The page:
• How does extortion experienced during the migration journey affect the civic engagement of deported migrants returned to their home country?  More broadly, how does extortion affect political participation? We know very little about either the political behavior of returnees or about how coercive economic shocks experienced during migration affect subsequent levels of political participation. Furthermore, existing literature on how victimization affects political participation is inconclusive, particularly when combined with existing work on economic insecurity. Studying deported migrants and the quasi-random experience of extortion enables us to address the endogeneity that often confounds these analyses. This approach allows us to isolate the impact of extortion on political action from potentially confounding factors related to local security or corruption. Using a novel dataset from Guatemalan migrants returned to Guatemala by the U.S. government, we find that extortion has a direct, positive relationship with multiple forms of civic action, and that, at least in this context, the mobilizing effects of economic hardship outweigh the potentially demobilizing effects of fear of crime.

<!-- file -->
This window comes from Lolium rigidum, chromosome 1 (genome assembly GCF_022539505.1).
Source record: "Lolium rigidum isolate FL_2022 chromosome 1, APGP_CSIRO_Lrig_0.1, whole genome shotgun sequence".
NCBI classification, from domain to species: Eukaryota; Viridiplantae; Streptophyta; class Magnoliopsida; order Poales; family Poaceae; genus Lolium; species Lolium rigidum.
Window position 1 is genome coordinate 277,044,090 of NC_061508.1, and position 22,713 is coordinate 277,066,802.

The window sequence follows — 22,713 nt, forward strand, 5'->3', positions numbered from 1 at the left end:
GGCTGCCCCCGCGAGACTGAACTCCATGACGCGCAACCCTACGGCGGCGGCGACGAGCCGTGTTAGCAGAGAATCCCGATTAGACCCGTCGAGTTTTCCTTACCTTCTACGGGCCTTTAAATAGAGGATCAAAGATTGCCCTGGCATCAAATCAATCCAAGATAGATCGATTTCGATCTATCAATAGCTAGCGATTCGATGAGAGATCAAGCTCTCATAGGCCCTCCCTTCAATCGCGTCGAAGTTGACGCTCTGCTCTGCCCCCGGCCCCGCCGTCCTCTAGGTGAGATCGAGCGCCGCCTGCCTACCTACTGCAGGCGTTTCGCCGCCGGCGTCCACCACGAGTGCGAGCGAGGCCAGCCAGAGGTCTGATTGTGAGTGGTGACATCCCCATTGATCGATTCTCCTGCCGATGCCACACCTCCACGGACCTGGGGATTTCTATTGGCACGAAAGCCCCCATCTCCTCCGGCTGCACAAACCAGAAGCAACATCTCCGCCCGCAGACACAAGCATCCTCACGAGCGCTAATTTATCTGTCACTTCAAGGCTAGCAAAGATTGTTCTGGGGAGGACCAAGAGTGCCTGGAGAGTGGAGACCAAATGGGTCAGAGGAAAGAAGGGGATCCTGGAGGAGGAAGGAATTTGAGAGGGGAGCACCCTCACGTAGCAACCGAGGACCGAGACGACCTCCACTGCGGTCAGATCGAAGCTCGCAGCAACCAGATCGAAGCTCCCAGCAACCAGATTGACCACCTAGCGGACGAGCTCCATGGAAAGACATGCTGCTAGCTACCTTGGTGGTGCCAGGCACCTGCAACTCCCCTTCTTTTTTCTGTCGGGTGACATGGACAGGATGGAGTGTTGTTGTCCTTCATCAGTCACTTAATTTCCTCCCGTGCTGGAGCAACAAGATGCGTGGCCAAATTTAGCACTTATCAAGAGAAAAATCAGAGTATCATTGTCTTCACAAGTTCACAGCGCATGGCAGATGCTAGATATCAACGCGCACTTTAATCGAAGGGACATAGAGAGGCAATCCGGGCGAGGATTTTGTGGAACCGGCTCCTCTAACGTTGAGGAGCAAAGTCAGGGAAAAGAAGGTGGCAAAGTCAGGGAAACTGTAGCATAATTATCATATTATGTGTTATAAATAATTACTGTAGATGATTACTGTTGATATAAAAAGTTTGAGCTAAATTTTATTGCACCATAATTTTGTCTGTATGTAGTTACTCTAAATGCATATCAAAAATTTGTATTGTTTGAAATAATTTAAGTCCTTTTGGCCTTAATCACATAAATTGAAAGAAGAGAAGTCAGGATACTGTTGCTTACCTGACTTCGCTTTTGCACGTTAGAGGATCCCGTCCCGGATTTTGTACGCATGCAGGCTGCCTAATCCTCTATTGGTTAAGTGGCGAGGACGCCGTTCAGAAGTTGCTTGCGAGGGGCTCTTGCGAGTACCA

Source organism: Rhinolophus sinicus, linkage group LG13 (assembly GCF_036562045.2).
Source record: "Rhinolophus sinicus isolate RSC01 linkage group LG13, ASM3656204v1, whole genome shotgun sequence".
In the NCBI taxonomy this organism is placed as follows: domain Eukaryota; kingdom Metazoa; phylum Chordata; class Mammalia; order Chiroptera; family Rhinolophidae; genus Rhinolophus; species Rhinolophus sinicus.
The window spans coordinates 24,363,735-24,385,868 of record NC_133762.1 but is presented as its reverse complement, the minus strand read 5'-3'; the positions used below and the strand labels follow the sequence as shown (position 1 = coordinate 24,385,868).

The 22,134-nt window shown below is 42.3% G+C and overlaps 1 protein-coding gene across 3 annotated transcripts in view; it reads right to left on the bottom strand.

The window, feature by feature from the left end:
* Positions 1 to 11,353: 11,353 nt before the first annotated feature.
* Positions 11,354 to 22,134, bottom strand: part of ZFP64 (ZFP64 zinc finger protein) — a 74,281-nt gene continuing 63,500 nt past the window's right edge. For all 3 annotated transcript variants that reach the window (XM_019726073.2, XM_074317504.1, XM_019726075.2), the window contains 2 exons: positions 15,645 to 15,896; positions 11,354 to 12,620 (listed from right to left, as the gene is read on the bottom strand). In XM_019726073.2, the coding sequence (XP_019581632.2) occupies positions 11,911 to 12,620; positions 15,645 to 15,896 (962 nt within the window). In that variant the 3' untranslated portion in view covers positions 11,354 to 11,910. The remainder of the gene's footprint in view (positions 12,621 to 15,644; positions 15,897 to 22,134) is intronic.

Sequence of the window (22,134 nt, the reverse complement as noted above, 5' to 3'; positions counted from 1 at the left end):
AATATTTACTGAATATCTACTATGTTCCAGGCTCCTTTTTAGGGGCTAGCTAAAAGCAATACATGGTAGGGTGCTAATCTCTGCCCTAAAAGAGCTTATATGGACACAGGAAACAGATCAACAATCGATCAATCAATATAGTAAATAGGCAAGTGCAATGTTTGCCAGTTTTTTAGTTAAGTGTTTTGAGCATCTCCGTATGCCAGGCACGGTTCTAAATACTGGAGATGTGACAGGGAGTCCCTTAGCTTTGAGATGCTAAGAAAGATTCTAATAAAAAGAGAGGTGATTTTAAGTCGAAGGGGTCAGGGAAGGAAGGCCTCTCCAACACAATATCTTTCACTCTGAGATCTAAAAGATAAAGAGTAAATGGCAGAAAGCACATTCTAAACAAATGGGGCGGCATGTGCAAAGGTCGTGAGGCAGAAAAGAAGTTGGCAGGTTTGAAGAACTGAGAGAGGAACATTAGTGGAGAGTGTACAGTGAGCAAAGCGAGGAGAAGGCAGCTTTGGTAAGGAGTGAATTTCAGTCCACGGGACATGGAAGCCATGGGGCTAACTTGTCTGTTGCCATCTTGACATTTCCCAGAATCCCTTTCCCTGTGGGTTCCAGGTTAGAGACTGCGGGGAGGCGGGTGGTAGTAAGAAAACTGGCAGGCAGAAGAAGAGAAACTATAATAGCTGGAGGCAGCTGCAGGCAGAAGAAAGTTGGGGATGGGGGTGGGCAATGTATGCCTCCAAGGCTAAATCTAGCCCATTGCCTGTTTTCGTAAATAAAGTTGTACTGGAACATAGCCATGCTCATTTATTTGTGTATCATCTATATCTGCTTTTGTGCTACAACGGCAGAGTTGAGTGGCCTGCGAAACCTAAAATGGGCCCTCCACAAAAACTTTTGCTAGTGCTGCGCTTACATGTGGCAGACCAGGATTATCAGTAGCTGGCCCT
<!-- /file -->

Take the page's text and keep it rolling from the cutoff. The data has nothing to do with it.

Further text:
• Field and Policy Work
    • Colombia (in preparation): virtual elite interviews with civil society leaders
    • Guatemala (2019-2020): DevLab@Duke longitudinal survey of individuals repatriated from the United States to Guatemala; short-term consultancy with the World Bank to produce an article
    • Guatemala (2019): DevLab@Duke endline survey for a U.S. Department of State community policing project (MPP) intended to improve police-citizen relations, increase inter-police collaboration, and reduce crime
    • Argentina (2016): archival research concerning the visit of the Inter-American Commission on Human Rights to Argentina in 1979